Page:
For the main changes arising from the October 2021 budget and the tax accounting implications, refer to: UK In brief 2021-66.
There is also a new requirement for large businesses to notify HMRC when they take a tax position in their returns for VAT, corporation tax, or income tax (including PAYE) that is uncertain. The new requirements apply to businesses for tax returns due to be filed on or after 1 April 2022, which means transactions and tax positions being taken now may be impacted. Refer to UK In brief 2021-64 for the auditing and accounting considerations.

Cash flow statements

The cash flow statement is a primary financial statement and provides extremely valuable information to users, particularly in respect of an entity’s liquidity and going concern. However, cash flow statements continue to be an area of focus for regulators in the UK. In the 2021 FRC Annual Review of Corporate reporting, the FRC has expressed a concern about the number of queries raised in relation to compliance with the requirements of IAS 7 ‘Statement of Cash Flows’. Errors relating to cash flow statements remain the most common reason for required references. Careful attention should be paid to cash flow statements, especially around the cash flow classification and the consistency between items in the cash flow statement and the notes.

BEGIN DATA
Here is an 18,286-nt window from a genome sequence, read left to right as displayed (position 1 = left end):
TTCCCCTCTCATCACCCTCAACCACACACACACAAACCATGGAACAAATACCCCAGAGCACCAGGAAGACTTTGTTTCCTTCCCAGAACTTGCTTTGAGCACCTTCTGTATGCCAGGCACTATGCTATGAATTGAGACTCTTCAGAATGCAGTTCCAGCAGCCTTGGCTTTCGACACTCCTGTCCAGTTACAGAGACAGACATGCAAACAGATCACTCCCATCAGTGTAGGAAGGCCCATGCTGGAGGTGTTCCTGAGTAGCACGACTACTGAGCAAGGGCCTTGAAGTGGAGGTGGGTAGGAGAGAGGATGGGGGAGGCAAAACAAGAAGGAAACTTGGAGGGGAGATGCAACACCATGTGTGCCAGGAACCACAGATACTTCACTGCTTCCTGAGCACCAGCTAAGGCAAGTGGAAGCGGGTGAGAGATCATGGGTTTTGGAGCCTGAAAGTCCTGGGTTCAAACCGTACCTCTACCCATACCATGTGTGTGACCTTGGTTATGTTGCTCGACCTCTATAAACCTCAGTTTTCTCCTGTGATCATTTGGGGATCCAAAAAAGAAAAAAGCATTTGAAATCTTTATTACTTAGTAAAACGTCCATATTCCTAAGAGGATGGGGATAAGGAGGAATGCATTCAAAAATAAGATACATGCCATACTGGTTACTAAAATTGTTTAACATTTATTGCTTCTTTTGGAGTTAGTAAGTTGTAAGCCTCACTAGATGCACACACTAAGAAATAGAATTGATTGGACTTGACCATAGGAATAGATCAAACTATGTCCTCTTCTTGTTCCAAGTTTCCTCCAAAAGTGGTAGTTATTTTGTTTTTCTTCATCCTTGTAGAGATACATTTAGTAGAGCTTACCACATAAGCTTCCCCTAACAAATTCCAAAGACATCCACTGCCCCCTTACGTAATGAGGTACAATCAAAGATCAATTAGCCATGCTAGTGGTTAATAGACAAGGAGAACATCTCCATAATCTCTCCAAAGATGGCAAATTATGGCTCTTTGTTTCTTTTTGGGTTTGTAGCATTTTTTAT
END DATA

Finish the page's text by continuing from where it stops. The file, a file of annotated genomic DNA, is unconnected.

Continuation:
Debt restructurings

Debt restructuring is a complex area of accounting which can require significant judgement. Relevant guidance is provided in IFRS Manual of accounting paras 44.106 – 44.119. Some of the key accounting considerations are summarised below.